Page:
Stop & Search and Use of Force
- The Stop & Search and Use of Force laws are designed to help the police detect crime and make our communities safe.
- Any stop and search and use of force should be fair, lawful and justified and carried out in a respectful and professional manner.
More information on Stop and Search and Use of Force can be found here.
External Scrutiny of Stop & Search and Use of Force
- External scrutiny is an important way to ensure that the police operate in a lawful and fair manner, it provides transparency and opens up police practices to communities for closer examination, with a view to communities providing constructive oversight and challenge. This is then used to improve service delivery.
What we do in Northumbria – Police Powers Advisory Panel
- In July 2021, the Office of the Police and Crime Commissioner (OPCC) established our Police Powers Advisory Panel.
- Panel members are representatives of diverse community groups and services from across the region. They act as critical friends by analysing anonymised stop and search and use of force records and view body worn video to check that correct procedures have been followed.
- All panel members have undergone a robust vetting process and they commit to maintain confidentiality. (Terms of Reference)
- The work of the panel feeds into Northumbria Police’s Confidence and Standard’s Board whichis committed to delivering the highest professional standards of service to the public.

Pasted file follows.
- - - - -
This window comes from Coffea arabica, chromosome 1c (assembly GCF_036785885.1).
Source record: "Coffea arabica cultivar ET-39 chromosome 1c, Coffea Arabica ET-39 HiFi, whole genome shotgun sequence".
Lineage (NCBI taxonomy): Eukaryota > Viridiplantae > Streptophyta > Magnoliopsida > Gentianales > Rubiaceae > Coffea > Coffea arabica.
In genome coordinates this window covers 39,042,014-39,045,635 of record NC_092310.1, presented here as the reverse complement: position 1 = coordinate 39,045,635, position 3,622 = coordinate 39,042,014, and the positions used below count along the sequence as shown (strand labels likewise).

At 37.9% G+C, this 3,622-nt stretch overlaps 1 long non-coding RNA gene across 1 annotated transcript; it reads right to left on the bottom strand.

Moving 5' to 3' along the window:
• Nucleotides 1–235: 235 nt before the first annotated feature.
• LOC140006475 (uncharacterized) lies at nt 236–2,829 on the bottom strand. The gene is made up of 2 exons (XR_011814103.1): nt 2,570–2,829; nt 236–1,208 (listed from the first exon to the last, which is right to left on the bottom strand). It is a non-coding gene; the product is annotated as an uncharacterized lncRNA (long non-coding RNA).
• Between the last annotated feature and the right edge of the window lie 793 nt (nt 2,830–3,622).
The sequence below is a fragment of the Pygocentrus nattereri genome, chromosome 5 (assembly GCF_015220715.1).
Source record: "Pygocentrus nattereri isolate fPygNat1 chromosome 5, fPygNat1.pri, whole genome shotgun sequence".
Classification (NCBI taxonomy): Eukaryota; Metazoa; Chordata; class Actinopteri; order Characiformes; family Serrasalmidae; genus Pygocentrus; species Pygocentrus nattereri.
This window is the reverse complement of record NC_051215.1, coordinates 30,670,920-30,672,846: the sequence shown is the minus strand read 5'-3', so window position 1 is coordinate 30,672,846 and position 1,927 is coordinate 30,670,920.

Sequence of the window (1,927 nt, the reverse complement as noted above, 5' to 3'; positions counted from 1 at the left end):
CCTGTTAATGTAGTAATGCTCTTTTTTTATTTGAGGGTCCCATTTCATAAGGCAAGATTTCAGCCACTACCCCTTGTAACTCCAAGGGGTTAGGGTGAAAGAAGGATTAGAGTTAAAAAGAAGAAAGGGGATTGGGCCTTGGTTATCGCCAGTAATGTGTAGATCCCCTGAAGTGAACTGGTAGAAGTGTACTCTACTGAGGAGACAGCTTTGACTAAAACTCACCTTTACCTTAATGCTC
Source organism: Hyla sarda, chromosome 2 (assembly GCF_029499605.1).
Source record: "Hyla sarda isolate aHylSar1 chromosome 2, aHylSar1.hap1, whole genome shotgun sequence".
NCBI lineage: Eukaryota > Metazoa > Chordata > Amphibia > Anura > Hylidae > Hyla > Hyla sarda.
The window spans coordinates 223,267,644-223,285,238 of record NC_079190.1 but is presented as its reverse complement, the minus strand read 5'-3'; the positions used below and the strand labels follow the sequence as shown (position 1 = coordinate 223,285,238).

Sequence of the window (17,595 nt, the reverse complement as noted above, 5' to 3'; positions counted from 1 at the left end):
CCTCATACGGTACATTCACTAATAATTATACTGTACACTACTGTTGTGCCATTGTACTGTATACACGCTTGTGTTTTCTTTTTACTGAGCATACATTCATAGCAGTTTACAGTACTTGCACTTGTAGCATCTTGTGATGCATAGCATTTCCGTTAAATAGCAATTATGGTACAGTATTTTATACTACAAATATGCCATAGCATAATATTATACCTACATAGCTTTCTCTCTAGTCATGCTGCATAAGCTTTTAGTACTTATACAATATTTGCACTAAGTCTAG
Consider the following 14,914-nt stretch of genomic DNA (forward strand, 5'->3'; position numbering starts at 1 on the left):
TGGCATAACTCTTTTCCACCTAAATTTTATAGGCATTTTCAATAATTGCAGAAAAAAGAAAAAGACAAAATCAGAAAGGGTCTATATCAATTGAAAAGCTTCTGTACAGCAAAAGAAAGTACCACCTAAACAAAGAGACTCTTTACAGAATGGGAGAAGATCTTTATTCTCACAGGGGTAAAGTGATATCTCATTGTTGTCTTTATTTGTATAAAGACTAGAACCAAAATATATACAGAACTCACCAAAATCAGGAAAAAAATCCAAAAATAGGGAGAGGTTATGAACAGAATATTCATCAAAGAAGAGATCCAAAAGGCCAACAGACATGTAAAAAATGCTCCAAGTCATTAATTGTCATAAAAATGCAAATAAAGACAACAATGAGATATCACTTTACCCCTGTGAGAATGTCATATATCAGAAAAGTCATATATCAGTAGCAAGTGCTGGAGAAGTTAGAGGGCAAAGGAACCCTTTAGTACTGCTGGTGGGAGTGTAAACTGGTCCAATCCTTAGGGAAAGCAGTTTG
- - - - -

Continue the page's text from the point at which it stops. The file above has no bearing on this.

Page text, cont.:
Panel Membership comprises of representatives of the OPCC, Northumbria Police and the following community organisations in Northumberland and Tyne & Wear:
|Investing in People & Culture||African Community Advice North East||Compact in Race in Equality in South Tyneside||Ethiopian Society|
|Cameroon Society||New Beginnings North||Rethink Mental Illness|
Police Powers Advisory Panel – Outcomes so far
Over the last 12 months the key outcomes from the panel are:
- Through the contribution and feedback of panel members, the force has improved how it records stop and search and use of force, ensuring it provides a greater understanding in the use of police powers.
- The panel also highlighted good practice regarding the speed with which the force reviews stop and search and use of force, addresses areas for improvement and is proactive in share that learning through officer safety training.
- Over the course of last 12 months, the panel have observed a clear improvement in comparison to previous video footages of stop and search and use of force, commenting that there has been less critique required and officers demonstrating the development and benefits of the training they are receiving.
- In relation to collecting demographic data on stop and search and use of force, the panel identified that the ‘other’ category asking the subject to specify their background wasn’t meaningful or beneficial. As a result, the force if looking at how to better capture tis information as well as researching what other forces are doing with data collection.
- Panel members have raised issues about the lack of effective communication by police officers with the subject and the need to provide reassurance, they also observed that the process can sometimes be long and drawn out after the search when no weapons have been found. Northumbria Police recognise that officers need to ‘have a plain English conversation’ with the subject so have re-visited their provision of training to pay particular attention to improving the officer’s communication skills.
- The panel have emphasised that Officers’ understanding of different cultures is vital to ensure their engagement with diverse communities instils a sense of confidence in the public. In order to aid effective community engagement, officers receive a wide range of briefings to assist them in understanding our communities. In recognising the increased diversity of our communities, panel members are also assisting the police with the briefings.
Further details of what is discussed in the meetings, can be found at Northumbria Police website.